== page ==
A RECONSTRUCTION OF FOREST FIRES FROM JENNY LAKE, GRAND TETON NATIONAL PARK, WYOMING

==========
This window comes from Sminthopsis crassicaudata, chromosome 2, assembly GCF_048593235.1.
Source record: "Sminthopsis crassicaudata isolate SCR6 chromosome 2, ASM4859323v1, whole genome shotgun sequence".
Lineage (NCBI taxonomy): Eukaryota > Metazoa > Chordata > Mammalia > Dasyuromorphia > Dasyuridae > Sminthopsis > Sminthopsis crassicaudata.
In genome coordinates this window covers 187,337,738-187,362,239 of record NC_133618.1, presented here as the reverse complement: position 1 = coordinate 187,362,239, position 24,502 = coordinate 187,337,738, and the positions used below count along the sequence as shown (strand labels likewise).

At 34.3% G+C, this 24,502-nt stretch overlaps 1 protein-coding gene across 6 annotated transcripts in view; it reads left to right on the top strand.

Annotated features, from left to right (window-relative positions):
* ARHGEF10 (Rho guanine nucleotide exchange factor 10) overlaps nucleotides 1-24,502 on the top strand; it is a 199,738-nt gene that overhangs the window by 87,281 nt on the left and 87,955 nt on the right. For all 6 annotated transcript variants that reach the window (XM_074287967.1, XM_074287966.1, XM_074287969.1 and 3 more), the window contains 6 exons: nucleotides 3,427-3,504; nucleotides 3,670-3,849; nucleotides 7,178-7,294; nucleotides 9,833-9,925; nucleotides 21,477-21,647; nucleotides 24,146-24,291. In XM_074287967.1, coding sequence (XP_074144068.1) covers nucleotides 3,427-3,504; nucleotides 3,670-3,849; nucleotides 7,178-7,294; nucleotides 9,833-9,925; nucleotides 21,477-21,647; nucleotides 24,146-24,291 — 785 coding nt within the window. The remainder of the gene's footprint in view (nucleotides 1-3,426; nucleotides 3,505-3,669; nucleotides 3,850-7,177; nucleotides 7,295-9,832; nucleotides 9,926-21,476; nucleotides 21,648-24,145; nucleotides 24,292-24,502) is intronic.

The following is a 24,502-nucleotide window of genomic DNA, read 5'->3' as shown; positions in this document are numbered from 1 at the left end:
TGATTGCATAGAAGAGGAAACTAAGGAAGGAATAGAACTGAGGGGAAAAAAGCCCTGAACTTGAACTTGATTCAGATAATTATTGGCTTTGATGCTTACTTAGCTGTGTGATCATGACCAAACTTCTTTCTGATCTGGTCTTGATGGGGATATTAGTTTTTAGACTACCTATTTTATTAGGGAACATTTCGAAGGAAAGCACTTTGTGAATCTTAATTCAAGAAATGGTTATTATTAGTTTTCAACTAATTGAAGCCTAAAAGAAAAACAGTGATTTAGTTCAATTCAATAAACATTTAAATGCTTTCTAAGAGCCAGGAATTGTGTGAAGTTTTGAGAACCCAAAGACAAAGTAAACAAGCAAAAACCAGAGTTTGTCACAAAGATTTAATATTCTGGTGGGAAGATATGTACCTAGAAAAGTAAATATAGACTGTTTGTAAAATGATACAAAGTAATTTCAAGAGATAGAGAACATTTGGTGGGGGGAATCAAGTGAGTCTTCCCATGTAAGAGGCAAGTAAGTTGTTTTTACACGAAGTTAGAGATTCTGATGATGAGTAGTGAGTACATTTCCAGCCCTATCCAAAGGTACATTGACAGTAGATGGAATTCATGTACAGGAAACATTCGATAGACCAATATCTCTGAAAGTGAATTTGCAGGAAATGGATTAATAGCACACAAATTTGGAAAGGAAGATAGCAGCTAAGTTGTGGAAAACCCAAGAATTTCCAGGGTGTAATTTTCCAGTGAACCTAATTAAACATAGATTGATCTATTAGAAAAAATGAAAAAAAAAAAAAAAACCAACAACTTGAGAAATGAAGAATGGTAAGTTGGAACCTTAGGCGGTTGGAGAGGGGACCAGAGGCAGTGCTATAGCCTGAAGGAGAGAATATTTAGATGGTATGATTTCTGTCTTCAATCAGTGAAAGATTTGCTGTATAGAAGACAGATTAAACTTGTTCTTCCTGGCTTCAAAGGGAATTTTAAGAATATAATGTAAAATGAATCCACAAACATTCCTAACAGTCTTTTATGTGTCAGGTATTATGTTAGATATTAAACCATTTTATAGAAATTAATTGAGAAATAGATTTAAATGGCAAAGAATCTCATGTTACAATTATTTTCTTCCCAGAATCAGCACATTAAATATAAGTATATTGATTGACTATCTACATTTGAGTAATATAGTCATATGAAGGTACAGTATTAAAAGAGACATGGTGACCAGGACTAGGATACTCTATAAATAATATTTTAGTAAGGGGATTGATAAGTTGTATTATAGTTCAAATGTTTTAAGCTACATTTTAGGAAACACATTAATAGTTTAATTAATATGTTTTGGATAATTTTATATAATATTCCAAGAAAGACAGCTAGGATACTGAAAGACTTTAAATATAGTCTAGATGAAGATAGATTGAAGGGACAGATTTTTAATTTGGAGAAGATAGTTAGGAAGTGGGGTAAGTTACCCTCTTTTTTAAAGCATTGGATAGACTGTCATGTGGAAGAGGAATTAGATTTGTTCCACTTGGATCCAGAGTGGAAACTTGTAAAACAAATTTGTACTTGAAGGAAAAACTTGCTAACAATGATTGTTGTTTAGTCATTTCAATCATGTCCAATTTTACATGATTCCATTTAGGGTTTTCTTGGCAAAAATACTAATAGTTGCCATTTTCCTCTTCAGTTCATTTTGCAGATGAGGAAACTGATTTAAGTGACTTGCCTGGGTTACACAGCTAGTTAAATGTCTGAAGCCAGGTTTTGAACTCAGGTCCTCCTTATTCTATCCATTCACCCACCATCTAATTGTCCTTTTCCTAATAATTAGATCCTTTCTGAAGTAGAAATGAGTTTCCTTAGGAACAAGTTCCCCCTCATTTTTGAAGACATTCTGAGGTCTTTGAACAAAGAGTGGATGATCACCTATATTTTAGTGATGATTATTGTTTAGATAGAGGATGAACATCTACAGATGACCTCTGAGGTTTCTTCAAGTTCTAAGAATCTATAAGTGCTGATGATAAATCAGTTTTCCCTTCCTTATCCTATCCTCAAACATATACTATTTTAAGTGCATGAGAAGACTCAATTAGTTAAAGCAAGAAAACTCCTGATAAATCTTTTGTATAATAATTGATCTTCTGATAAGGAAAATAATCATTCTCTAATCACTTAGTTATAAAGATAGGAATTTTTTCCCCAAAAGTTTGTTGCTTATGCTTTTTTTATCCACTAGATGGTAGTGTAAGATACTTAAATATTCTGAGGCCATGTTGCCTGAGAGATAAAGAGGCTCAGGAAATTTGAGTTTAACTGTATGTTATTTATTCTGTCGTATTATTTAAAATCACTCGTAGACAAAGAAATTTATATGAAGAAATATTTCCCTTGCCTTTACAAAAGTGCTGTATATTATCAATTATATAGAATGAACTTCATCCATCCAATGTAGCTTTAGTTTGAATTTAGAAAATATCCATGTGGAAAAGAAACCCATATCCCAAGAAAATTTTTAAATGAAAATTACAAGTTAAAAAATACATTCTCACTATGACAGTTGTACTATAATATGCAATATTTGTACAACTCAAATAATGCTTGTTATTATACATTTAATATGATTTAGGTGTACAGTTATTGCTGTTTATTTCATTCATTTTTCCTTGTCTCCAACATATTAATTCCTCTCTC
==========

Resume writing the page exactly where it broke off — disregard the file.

We find that there was low charcoal accumulation and sparse fire activity prior to 11,500 cal yr BP when alpine and sub-alpine herb and shrub taxa such as Picea and Artemisia occupied the Jenny Lake catchment. An increase in fire activity that began at 11,000 cal yr BP was accompanied by establishment of fire tolerant conifers Pinus Contorta and Pseudotsuga. Charcoal deposition decreased between 8,500 to 7,000 cal yr BP and later increased and attained the highest levels by 4,000 cal yr BP. Fire activity gradually decreased after 4,000 cal yr BP as the modern forest of Picea, Abies, and Pinus was established. Interestingly, periods of enhanced charcoal deposition coincide with relatively high lake-levels and wetter conditions on millennial time scales. Therefore, we hypothesize that millennial variations in fire activity over the Holocene were controlled in part by terrestrial biomass abundance and fuel availability limitations. Together, this study provides insights into the relationship between vegetation, climate, and fire activity in an alpine region of the western US.